On Playing Black Hats
(This article was written for those playing on a MUSH server. Though Underlight is a MMORPG, the principles given here are extremely applicable.)
While writing the article on playing heroes, I couldn’t help but think about the other side of the equation, so this month I’m going to take a look at playing villains. Like heroes, villains have a place in the story regardless of genre. They are the driving force of conflict. Though in many stories, the villain ultimately fails, there is a certain appeal to well-played bad guys. They’re those characters we love to hate, and maybe we see some of our own failings brought to life in them – in the darkest part of our souls, they’re who we might be if we were just a little less afraid of getting caught.
However it’s no picnic playing a villain in a MUSH setting, and it’s a job not many of us want to take on. There are many hassles and very little pay-off. In the hearts and minds of the do-gooders, the bad guy is expected to fall. Wear the black hat and you’re doomed to failure, so why bother? Yet the element of conflict is a necessary thing. Take away the villain, and the hero is just a guy with good intentions and nothing to do. The catch is this: generally speaking, in order for someone to win, someone else has to lose.
In a novel or movie, this isn’t a problem – the author is playing both sides of the equation, and while a few authors develop a certain infatuation for their villains, they have no qualms about toppling them in the end. However, in a game setting, the villain is portrayed by a singular player with his or her own goals and a desire for fun and an creative outlet. Not many players are interested in playing a character whose sole purpose is for some guy in a white hat to stomp them into a thin paste before strutting off into the sunset. This begs the question: how can a player in the role of a villain have a fulfilling RP experience without compromising the overall story?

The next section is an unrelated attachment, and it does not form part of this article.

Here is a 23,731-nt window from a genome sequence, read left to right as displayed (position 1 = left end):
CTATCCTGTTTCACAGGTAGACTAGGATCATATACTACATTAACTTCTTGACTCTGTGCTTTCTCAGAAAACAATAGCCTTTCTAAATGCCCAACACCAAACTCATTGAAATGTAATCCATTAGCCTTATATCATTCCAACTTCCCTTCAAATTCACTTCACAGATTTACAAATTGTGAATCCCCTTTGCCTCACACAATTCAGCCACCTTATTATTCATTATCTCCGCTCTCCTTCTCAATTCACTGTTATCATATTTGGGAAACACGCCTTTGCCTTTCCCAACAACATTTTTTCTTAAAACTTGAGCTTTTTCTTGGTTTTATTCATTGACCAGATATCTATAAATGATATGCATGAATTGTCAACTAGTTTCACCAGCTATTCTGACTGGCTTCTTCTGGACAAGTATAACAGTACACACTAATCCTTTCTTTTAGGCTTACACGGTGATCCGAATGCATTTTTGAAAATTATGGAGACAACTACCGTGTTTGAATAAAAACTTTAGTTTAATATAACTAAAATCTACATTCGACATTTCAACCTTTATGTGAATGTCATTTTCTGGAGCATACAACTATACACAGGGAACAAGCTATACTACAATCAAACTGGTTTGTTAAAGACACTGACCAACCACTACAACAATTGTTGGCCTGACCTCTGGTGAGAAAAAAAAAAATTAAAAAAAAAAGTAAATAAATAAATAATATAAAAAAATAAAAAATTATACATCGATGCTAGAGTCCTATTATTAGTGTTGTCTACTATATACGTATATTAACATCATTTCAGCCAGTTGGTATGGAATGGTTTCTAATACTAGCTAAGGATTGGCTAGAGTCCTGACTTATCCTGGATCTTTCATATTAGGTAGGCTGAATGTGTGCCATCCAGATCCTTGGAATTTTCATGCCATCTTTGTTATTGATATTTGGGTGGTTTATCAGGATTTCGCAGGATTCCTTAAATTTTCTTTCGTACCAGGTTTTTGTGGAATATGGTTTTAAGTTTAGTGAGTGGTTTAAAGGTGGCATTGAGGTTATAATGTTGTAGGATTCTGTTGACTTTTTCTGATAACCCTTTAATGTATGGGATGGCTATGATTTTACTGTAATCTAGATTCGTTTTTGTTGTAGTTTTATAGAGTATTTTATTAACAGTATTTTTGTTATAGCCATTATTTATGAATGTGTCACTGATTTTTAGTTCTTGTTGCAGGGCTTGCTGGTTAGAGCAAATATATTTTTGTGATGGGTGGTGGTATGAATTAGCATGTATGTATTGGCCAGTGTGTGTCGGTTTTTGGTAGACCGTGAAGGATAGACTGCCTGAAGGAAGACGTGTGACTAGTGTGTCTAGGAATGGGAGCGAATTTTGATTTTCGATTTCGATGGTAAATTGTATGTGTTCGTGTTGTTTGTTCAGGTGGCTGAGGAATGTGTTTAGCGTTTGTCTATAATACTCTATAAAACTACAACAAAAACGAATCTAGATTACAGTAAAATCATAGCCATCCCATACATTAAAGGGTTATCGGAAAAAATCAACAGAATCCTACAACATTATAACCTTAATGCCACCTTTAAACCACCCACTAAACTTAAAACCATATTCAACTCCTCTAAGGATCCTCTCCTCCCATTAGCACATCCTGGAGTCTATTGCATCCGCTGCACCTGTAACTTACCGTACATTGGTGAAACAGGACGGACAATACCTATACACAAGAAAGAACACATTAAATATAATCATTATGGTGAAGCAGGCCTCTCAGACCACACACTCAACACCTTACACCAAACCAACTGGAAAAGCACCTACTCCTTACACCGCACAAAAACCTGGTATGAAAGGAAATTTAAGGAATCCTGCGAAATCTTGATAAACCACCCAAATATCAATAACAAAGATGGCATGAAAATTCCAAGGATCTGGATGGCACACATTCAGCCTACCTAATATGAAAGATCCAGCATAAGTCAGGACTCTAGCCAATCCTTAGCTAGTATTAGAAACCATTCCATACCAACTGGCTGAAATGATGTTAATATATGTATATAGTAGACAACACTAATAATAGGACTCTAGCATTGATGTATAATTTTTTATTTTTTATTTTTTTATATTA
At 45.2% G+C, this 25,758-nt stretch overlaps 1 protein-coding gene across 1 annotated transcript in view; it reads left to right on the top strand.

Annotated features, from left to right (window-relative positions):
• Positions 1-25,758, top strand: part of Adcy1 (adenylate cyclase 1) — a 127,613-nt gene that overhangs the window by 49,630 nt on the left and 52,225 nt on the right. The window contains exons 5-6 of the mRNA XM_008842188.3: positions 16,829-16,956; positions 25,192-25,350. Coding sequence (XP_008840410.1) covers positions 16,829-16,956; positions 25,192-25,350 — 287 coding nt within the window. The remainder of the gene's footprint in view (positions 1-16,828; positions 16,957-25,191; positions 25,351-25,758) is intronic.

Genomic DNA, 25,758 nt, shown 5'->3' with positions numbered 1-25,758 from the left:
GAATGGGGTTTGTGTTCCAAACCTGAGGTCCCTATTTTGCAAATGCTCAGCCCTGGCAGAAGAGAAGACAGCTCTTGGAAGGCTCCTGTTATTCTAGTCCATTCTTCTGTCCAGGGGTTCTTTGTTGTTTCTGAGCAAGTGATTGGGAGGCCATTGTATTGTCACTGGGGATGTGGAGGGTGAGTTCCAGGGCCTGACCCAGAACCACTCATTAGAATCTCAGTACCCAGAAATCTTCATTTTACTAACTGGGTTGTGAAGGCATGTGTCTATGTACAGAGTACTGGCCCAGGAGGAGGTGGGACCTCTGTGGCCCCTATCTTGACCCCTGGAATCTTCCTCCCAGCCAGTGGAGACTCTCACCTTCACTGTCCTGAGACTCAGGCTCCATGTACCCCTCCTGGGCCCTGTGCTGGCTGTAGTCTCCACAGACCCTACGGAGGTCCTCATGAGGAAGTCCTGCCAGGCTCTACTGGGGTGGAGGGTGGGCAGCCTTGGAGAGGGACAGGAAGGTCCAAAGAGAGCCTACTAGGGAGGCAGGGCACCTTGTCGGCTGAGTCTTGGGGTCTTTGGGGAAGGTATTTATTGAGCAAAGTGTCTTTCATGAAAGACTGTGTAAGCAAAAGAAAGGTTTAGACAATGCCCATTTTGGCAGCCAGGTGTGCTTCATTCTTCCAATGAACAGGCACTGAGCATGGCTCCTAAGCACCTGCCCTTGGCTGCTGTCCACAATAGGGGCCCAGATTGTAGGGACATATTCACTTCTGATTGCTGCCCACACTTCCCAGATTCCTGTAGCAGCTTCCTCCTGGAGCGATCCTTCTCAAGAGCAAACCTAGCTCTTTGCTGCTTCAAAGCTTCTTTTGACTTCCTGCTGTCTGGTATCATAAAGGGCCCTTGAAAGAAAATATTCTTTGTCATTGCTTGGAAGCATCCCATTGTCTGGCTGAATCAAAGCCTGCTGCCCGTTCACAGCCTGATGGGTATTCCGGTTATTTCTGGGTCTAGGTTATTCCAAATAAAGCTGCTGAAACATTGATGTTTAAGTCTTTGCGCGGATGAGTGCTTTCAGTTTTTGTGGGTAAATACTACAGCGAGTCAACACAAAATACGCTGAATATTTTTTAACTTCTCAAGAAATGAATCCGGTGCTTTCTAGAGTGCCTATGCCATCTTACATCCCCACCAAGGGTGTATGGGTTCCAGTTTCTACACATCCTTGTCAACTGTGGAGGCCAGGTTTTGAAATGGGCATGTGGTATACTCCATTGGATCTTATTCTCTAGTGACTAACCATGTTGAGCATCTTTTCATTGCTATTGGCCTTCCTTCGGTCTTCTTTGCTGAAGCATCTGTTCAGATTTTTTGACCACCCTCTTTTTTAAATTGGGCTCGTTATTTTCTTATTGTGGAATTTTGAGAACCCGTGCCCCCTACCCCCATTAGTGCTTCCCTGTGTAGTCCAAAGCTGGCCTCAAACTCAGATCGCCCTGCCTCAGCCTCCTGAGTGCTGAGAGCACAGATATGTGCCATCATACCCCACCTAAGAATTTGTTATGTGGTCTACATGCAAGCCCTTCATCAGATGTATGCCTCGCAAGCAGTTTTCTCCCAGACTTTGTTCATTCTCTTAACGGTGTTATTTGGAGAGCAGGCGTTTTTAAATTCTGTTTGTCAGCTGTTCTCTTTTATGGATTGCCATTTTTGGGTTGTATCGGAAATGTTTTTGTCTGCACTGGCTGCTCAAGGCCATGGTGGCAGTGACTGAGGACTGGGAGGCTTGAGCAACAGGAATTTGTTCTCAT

Setting and Theme
These are two concepts I am fond of, and I will come back to them again and again, because I think that at the heart of every issue in the medium, these two elements are the key – what is the setting and theme of the game? The answer to that question defines the role of every character and of every player’s contribution to the game. In terms of villainy, the setting is the world the character antagonizes, and the theme defines why he or she is, essentially, evil.
It isn’t enough to simply make a character who does bad things for the sake of doing bad things. Villains need reasons for what they do or they aren’t compelling characters. The villain is often the hero of his or her own story, and even if the player can see that the character is wrong, the character must feel that what he or she is doing is right. What makes a villain is that, in terms of setting and theme, what the character thinks is right goes contrary to what the world at large (determined by setting) considers right (determined by theme) – and that is where the story’s conflict comes into the picture.